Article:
Name: Benjamin Lewis Bogan
Formal Name: Benjamin Lewis Bogan
First Date: 1816; Last Date: 1823
Function: Printer, Publisher
Locales: Alexandria, Woodstock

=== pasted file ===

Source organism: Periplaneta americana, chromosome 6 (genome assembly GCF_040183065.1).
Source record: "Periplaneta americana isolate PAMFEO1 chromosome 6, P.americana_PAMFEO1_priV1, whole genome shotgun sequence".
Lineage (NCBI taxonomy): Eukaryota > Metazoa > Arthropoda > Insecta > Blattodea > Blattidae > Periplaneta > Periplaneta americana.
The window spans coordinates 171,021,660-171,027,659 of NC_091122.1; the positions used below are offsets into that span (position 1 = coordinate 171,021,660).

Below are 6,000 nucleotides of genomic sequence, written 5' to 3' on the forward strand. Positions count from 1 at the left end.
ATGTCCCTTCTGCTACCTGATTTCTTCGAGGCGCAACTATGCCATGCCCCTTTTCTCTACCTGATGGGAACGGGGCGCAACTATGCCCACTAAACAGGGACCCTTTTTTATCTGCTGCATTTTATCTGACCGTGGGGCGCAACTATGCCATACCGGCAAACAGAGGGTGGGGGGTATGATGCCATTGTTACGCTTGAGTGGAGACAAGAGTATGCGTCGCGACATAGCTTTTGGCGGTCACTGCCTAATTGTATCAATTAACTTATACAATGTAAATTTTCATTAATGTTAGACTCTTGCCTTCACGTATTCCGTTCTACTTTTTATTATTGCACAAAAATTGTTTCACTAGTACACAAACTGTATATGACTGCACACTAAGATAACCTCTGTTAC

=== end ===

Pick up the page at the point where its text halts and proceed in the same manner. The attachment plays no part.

PrecisPublisher of the Woodstock Herald (1817-23) in Shenandoah County with county-clerk Philip Williams (446) as his partner; previously, he operated a job-printing office in Alexandria.